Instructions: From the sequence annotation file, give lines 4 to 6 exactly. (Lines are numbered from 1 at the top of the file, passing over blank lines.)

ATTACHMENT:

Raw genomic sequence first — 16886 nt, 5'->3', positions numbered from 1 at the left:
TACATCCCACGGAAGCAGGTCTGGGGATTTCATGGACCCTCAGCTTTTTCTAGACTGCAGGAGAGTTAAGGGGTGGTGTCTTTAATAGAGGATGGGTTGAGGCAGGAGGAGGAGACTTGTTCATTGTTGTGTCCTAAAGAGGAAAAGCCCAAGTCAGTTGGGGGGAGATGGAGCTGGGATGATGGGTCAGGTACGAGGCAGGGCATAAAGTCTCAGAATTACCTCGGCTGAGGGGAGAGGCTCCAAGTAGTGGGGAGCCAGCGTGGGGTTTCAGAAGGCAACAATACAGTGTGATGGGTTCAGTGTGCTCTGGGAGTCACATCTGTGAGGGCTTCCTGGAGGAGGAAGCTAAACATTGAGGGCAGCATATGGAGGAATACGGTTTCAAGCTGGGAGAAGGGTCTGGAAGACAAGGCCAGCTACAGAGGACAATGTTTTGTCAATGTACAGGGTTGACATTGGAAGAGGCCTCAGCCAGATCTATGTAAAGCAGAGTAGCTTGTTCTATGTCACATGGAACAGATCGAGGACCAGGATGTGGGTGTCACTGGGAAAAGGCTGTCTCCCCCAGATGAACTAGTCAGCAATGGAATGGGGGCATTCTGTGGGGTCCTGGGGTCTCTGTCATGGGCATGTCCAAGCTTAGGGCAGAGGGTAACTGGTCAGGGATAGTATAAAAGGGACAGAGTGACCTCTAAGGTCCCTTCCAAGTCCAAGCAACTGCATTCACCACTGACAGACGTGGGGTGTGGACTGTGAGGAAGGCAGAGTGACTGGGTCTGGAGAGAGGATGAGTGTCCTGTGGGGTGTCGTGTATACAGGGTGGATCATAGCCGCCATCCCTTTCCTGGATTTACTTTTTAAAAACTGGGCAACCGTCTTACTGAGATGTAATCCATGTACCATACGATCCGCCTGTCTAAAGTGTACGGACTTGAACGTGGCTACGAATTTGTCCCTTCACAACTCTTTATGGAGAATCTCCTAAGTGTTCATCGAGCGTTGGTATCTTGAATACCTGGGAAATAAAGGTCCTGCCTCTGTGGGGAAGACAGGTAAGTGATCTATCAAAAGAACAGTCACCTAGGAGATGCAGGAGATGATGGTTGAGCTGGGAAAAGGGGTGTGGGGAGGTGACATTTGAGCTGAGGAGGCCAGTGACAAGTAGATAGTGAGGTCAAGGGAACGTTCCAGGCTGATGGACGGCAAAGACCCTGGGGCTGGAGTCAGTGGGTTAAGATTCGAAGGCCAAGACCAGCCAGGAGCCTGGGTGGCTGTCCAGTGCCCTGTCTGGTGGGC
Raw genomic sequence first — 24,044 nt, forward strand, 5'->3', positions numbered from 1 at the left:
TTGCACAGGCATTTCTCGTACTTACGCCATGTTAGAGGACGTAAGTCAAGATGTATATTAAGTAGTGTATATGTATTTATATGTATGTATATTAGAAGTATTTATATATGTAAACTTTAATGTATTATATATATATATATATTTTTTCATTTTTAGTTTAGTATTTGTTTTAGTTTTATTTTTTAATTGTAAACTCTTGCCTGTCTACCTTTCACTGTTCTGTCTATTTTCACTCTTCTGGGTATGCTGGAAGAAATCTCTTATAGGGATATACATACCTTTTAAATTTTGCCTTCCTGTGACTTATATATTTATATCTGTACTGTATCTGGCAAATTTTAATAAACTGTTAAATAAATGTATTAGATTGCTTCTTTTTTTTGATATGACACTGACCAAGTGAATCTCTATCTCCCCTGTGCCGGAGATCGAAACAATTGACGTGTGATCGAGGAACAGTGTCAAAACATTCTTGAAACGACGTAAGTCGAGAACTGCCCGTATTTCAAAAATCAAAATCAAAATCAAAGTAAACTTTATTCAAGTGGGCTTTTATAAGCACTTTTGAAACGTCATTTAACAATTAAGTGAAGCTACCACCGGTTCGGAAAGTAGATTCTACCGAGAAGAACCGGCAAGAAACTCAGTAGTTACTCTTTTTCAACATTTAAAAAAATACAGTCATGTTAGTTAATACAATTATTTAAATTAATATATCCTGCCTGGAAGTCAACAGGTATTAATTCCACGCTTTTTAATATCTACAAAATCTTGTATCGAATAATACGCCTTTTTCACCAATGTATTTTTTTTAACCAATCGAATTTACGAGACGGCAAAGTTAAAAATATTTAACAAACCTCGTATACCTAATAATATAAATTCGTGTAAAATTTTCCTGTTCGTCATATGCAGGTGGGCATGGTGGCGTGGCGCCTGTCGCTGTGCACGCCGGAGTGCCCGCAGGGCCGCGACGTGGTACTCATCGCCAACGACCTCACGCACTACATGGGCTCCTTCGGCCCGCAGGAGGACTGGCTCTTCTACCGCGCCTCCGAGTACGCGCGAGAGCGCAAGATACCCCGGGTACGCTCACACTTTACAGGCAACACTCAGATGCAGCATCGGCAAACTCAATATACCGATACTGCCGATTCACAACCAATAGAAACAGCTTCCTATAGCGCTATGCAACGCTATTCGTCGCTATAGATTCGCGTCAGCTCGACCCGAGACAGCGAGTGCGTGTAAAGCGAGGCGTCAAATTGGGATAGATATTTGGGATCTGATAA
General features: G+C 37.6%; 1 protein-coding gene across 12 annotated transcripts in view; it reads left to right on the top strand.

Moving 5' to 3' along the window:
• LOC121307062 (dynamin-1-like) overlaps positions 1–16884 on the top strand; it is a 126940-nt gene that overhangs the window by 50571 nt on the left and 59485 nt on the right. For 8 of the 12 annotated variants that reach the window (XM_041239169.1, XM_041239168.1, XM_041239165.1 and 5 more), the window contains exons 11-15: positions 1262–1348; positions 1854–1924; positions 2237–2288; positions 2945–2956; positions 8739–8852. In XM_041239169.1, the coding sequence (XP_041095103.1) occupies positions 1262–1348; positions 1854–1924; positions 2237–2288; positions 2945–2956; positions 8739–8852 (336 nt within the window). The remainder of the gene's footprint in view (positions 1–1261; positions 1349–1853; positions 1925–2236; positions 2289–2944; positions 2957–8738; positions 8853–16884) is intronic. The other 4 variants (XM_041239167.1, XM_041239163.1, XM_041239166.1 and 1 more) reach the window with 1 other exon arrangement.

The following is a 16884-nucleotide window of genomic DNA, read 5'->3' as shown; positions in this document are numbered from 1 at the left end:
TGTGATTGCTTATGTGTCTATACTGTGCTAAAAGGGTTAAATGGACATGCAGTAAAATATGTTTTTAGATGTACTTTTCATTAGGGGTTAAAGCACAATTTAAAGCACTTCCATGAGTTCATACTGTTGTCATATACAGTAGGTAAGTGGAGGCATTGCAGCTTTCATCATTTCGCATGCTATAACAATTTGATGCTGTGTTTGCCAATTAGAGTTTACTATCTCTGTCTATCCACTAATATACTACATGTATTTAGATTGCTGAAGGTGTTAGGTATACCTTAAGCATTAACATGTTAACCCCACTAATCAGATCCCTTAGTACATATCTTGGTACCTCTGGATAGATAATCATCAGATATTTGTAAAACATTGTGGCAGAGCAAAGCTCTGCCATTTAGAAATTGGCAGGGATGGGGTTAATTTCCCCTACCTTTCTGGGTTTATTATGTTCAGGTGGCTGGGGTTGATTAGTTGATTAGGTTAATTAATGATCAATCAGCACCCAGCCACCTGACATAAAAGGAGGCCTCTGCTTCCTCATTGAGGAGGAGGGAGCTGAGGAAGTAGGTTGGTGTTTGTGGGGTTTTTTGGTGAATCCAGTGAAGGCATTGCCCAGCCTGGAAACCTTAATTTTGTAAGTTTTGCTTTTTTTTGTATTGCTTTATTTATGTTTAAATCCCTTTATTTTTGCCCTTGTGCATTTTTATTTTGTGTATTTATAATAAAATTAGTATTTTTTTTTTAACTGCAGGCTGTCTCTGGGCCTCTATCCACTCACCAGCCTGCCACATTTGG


TTGCACAGGCATTTCTCGTACTTACGCCATGTTAGAGGACGTAAGTCAAGATGTATATTAAGTAGTGTATATGTATTTATATGTATGTATATTAGAAGTATTTATATATGTAAACTTTAATGTATTATATATATATATATATTTTTTCATTTTTAGTTTAGTATTTGTTTTAGTTTTATTTTTTAATTGTAAACTCTTGCCTGTCTACCTTTCACTGTTCTGTCTATTTTCACTCTTCTGGGTATGCTGGAAGAAATCTCTTATAGGGATATACATACCTTTTAAATTTTGCCTTCCTGTGACTTATATATTTATATCTGTACTGTATCTGGCAAATTTTAATAAACTGTTAAATAAATGTATTAGATTGCTTCTTTTTTTTGATATGACACTGACCAAGTGAATCTCTATCTCCCCTGTGCCGGAGATCGAAACAATTGACGTGTGATCGAGGAACAGTGTCAAAACATTCTTGAAACGACGTAAGTCGAGAACTGCCCGTATTTCAAAAATCAAAATCAAAATCAAAGTAAACTTTATTCAAGTGGGCTTTTATAAGCACTTTTGAAACGTCATTTAACAATTAAGTGAAGCTACCACCGGTTCGGAAAGTAGATTCTACCGAGAAGAACCGGCAAGAAACTCAGTAGTTACTCTTTTTCAACATTTAAAAAAATACAGTCATGTTAGTTAATACAATTATTTAAATTAATATATCCTGCCTGGAAGTCAACAGGTATTAATTCCACGCTTTTTAATATCTACAAAATCTTGTATCGAATAATACGCCTTTTTCACCAATGTATTTTTTTTAACCAATCGAATTTACGAGACGGCAAAGTTAAAAATATTTAACAAACCTCGTATACCTAATAATATAAATTCGTGTAAAATTTTCCTGTTCGTCATATGCAGGTGGGCATGGTGGCGTGGCGCCTGTCGCTGTGCACGCCGGAGTGCCCGCAGGGCCGCGACGTGGTACTCATCGCCAACGACCTCACGCACTACATGGGCTCCTTCGGCCCGCAGGAGGACTGGCTCTTCTACCGCGCCTCCGAGTACGCGCGAGAGCGCAAGATACCCCGGGTACGCTCACACTTTACAGGCAACACTCAGATGCAGCATCGGCAAACTCAATATACCGATACTGCCGATTCACAACCAATAGAAACAGCTTCCTATAGCGCTATGCAACGCTATTCGTCGCTATAGATTCGCGTCAGCTCGACCCGAGACAGCGAGTGCGTGTAAAGCGAGGCGTCAAATTGGGATAGATATTTGGGATCTGATAA
General features: G+C 37.6%; 1 protein-coding gene across 12 annotated transcripts in view; it reads left to right on the top strand.

Moving 5' to 3' along the window: